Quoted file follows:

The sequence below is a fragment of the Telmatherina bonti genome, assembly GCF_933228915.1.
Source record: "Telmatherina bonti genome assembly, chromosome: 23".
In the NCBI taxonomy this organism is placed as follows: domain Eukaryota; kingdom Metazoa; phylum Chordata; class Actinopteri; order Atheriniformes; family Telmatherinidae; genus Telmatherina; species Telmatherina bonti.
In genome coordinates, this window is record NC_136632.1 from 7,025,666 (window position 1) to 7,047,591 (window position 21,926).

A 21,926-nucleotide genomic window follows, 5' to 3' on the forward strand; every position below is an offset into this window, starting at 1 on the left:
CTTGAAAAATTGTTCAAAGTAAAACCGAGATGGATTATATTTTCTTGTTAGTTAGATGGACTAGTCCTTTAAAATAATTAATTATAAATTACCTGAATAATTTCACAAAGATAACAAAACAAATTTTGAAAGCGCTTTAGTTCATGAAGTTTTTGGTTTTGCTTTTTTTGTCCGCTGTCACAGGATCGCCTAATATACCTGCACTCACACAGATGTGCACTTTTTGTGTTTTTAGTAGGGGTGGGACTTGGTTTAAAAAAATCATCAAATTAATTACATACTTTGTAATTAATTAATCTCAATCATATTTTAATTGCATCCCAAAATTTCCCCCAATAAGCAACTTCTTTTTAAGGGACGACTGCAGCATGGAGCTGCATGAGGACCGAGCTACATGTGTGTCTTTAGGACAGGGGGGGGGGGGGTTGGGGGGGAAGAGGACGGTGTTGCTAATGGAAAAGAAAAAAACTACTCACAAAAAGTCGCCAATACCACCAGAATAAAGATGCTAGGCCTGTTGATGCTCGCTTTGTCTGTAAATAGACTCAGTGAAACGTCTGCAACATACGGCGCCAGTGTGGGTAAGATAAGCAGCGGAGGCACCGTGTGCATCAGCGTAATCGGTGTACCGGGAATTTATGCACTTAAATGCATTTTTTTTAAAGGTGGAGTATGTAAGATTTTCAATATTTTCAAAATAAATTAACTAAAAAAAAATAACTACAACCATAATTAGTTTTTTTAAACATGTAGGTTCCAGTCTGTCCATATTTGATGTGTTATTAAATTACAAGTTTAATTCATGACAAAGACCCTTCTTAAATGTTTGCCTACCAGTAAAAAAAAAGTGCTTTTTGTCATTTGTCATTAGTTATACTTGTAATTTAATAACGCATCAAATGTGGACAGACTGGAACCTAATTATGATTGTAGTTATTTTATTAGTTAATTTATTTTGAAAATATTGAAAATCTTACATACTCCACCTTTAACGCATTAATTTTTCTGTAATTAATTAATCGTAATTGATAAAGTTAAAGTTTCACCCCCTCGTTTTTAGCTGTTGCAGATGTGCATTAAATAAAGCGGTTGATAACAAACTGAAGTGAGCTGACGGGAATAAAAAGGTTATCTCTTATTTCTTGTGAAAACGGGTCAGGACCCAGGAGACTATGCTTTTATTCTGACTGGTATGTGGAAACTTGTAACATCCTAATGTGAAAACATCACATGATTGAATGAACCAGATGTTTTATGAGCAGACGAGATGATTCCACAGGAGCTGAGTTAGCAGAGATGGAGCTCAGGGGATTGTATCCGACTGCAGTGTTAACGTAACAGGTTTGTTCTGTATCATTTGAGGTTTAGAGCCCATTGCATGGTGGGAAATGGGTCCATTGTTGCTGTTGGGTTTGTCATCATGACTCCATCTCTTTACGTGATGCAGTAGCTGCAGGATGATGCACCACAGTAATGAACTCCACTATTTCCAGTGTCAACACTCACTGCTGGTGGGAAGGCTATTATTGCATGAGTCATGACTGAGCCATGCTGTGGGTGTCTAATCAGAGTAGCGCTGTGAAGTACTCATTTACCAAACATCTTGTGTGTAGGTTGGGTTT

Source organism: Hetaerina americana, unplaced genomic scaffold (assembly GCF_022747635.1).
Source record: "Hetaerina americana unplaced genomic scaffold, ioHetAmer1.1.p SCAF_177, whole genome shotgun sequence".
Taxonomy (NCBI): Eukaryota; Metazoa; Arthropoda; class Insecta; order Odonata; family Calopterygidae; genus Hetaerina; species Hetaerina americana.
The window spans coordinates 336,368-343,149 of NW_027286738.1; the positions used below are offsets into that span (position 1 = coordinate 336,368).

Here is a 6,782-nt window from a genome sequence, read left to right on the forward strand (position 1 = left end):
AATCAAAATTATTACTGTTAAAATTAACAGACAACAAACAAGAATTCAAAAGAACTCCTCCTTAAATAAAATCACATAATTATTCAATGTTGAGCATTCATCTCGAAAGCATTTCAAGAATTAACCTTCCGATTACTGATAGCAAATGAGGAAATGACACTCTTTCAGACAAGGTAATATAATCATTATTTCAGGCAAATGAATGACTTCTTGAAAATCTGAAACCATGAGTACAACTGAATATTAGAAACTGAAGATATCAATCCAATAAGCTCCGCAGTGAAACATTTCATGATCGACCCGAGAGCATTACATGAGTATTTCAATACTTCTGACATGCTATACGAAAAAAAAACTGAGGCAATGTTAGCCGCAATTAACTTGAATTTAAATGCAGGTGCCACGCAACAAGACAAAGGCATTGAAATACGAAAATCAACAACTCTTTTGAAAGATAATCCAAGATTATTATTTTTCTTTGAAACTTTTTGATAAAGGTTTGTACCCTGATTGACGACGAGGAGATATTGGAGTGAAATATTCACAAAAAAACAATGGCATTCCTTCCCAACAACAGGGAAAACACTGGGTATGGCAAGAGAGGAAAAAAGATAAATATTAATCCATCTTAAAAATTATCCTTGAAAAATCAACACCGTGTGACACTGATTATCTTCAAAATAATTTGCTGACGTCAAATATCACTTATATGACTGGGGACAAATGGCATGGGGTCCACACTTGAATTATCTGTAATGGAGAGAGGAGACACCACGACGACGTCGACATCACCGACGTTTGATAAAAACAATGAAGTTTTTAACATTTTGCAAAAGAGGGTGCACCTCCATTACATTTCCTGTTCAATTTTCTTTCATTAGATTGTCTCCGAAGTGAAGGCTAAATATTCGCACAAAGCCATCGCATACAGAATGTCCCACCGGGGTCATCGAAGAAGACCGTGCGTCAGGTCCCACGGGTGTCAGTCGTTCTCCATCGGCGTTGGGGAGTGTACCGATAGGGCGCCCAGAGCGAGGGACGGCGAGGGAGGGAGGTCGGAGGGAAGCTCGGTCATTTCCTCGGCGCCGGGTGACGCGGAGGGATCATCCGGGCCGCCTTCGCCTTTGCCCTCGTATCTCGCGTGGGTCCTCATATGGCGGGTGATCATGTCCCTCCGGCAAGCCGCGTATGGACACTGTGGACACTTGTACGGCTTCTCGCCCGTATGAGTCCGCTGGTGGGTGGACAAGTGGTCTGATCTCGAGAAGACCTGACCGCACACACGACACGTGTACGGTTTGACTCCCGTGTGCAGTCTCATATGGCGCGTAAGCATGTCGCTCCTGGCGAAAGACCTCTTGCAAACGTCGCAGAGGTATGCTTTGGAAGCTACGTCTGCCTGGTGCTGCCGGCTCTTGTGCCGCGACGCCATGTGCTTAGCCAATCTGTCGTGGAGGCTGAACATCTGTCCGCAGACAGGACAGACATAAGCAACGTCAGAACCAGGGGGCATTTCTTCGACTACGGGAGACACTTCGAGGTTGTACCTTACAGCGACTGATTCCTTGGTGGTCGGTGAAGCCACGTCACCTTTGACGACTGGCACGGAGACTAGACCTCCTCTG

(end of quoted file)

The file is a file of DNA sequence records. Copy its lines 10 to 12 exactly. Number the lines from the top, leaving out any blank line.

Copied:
The window spans coordinates 336,368-343,149 of NW_027286738.1; the positions used below are offsets into that span (position 1 = coordinate 336,368).

Here is a 6,782-nt window from a genome sequence, read left to right on the forward strand (position 1 = left end):
AATCAAAATTATTACTGTTAAAATTAACAGACAACAAACAAGAATTCAAAAGAACTCCTCCTTAAATAAAATCACATAATTATTCAATGTTGAGCATTCATCTCGAAAGCATTTCAAGAATTAACCTTCCGATTACTGATAGCAAATGAGGAAATGACACTCTTTCAGACAAGGTAATATAATCATTATTTCAGGCAAATGAATGACTTCTTGAAAATCTGAAACCATGAGTACAACTGAATATTAGAAACTGAAGATATCAATCCAATAAGCTCCGCAGTGAAACATTTCATGATCGACCCGAGAGCATTACATGAGTATTTCAATACTTCTGACATGCTATACGAAAAAAAAACTGAGGCAATGTTAGCCGCAATTAACTTGAATTTAAATGCAGGTGCCACGCAACAAGACAAAGGCATTGAAATACGAAAATCAACAACTCTTTTGAAAGATAATCCAAGATTATTATTTTTCTTTGAAACTTTTTGATAAAGGTTTGTACCCTGATTGACGACGAGGAGATATTGGAGTGAAATATTCACAAAAAAACAATGGCATTCCTTCCCAACAACAGGGAAAACACTGGGTATGGCAAGAGAGGAAAAAAGATAAATATTAATCCATCTTAAAAATTATCCTTGAAAAATCAACACCGTGTGACACTGATTATCTTCAAAATAATTTGCTGACGTCAAATATCACTTATATGACTGGGGACAAATGGCATGGGGTCCACACTTGAATTATCTGTAATGGAGAGAGGAGACACCACGACGACGTCGACATCACCGACGTTTGATAAAAACAATGAAGTTTTTAACATTTTGCAAAAGAGGGTGCACCTCCATTACATTTCCTGTTCAATTTTCTTTCATTAGATTGTCTCCGAAGTGAAGGCTAAATATTCGCACAAAGCCATCGCATACAGAATGTCCCACCGGGGTCATCGAAGAAGACCGTGCGTCAGGTCCCACGGGTGTCAGTCGTTCTCCATCGGCGTTGGGGAGTGTACCGATAGGGCGCCCAGAGCGAGGGACGGCGAGGGAGGGAGGTCGGAGGGAAGCTCGGTCATTTCCTCGGCGCCGGGTGACGCGGAGGGATCATCCGGGCCGCCTTCGCCTTTGCCCTCGTATCTCGCGTGGGTCCTCATATGGCGGGTGATCATGTCCCTCCGGCAAGCCGCGTATGGACACTGTGGACACTTGTACGGCTTCTCGCCCGTATGAGTCCGCTGGTGGGTGGACAAGTGGTCTGATCTCGAGAAGACCTGACCGCACACACGACACGTGTACGGTTTGACTCCCGTGTGCAGTCTCATATGGCGCGTAAGCATGTCGCTCCTGGCGAAAGACCTCTTGCAAACGTCGCAGAGGTATGCTTTGGAAGCTACGTCTGCCTGGTGCTGCCGGCTCTTGTGCCGCGACGCCATGTGCTTAGCCAATCTGTCGTGGAGGCTGAACATCTGTCCGCAGACAGGACAGACATAAGCAACGTCAGAACCAGGGGGCATTTCTTCGACTACGGGAGACACTTCGAGGTTGTACCTTACAGCGACTGATTCCTTGGTGGTCGGTGAAGCCACGTCACCTTTGACGACTGGCACGGAGACTAGACCTCCTCTG